Kenya: Open of Business says inclusion can fuel tech & start-up communities

Author: Open For Business, Published on: 26 February 2019

"How inclusion can fuel Kenya’s tech and start-up communities"

Kenya has one of the continent’s largest high-tech start-up scenes: in 2017, it received 26% of all start-up funding in Africa. However, in recent years, Nairobi’s dominance has been waning, as early start-ups fail and more cities in Africa attract start-up funding. For example, Konza Technology City, a cornerstone of Vision 2030, has failed to take off, as international interest has moved on to Rwanda’s Kigali Innovation City.

Over the recent years, initiatives have been launched to foster tech hubs in a number of Kenyan cities, including Mombasa (SwahiliBox), Kisumu (LakeHub), Eldoret (Dlab Hub) and Voi (Sote Hub). For these to be successful, they need to be part of an overall “innovation ecosystem”: globally integrated, with a culture of openness and inclusion – allowing for a free flow of ideas and human capital to take those ideas to market. Evidence shows that innovation is greater when people with diverse backgrounds are able to freely contribute their ideas and perspectives.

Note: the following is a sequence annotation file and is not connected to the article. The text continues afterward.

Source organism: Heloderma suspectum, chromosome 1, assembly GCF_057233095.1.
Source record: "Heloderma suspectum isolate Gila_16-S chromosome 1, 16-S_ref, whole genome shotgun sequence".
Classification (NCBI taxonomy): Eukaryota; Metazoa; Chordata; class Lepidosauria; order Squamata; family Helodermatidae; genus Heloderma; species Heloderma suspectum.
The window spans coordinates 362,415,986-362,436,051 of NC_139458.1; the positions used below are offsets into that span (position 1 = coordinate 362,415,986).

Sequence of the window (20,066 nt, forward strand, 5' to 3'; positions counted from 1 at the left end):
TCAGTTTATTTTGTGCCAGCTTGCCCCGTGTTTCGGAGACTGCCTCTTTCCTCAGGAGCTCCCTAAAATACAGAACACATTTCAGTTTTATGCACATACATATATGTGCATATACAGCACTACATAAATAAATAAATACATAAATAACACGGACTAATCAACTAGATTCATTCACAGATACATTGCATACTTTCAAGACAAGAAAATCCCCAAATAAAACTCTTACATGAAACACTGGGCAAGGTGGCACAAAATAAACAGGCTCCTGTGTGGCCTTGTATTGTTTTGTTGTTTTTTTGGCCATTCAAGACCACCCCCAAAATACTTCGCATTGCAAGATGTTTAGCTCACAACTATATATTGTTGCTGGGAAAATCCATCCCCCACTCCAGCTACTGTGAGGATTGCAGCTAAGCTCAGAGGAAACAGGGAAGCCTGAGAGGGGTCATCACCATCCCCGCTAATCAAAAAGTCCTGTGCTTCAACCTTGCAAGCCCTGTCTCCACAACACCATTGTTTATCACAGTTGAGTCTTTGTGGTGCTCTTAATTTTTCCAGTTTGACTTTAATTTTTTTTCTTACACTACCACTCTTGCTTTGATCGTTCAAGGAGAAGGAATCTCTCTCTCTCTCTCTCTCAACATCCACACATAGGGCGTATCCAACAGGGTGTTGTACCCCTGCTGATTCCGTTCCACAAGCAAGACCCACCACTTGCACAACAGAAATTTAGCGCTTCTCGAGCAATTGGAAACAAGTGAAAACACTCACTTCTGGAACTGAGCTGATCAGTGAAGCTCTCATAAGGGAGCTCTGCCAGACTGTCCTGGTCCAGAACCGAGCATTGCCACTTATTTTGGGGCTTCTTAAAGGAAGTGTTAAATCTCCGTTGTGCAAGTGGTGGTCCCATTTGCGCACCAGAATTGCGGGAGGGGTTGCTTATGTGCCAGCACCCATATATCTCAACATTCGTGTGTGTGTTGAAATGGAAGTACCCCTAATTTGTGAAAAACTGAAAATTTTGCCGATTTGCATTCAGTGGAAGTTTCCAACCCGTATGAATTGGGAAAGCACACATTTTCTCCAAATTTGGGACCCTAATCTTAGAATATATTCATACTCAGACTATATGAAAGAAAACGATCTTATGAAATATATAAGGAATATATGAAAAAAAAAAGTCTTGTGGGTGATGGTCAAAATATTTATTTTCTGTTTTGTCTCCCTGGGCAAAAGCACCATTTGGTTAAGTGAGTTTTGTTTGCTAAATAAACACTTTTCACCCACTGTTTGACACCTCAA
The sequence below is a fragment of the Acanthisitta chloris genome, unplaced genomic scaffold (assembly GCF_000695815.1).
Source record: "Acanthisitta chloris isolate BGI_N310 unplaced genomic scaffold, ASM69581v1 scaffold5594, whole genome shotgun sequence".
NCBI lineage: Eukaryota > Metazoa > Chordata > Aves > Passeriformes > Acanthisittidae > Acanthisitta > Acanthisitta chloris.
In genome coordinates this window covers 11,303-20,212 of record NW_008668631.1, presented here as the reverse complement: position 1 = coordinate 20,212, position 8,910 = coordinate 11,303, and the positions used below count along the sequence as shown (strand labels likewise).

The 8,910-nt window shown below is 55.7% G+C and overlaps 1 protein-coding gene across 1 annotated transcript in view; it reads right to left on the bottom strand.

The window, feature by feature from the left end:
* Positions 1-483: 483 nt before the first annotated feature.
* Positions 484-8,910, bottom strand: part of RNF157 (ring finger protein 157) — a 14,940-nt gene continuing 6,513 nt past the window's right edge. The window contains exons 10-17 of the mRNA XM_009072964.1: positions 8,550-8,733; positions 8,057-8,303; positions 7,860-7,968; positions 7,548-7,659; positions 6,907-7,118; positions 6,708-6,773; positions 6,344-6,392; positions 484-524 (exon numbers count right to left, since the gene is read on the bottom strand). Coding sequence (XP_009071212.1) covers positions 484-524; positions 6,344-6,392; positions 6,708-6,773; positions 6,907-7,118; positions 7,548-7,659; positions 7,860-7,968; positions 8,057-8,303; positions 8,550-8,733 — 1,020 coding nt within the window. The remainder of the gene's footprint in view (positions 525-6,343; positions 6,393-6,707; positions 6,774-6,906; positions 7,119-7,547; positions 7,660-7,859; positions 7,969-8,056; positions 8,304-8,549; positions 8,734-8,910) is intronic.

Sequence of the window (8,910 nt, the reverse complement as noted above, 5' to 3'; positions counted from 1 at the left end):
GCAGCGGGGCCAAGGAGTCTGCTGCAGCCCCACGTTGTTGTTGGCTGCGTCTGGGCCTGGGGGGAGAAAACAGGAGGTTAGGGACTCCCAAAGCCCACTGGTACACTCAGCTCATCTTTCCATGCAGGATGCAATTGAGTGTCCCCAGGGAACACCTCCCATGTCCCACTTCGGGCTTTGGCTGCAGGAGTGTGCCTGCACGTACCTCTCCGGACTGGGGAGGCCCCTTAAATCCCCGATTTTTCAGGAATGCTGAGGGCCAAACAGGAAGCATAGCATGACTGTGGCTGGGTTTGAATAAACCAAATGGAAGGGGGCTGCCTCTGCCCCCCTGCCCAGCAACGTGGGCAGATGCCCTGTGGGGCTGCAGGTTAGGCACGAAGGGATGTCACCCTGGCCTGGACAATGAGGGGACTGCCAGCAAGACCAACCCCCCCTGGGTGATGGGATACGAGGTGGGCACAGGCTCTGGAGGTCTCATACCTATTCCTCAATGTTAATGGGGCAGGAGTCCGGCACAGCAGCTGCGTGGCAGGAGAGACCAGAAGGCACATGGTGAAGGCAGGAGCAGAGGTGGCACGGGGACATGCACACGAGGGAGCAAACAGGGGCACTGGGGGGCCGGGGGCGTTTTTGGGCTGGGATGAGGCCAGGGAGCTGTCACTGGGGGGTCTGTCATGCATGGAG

While there are many policies and regulations that are necessary to bolster performance, research shows that openness and inclusion, particularly LGBT+ inclusion, creates a favourable environment for startup ecosystems to flourish. For example:

  • LGBT+ inclusive cities have higher levels of entrepreneurialism, research has shown. These entrepreneurs tend to start companies in higher value service sectors.

  • More than half of graduates from cities in a number of countries are likely to emigrate, according to an OECD study. These cities tend to have laws that discriminate against their LGBT+ citizens. A study of Kenyan youth found that 65% would like to leave Kenya in search of better job opportunities. Being more LGBT+ inclusive could create a more progressive culture that retains more young people

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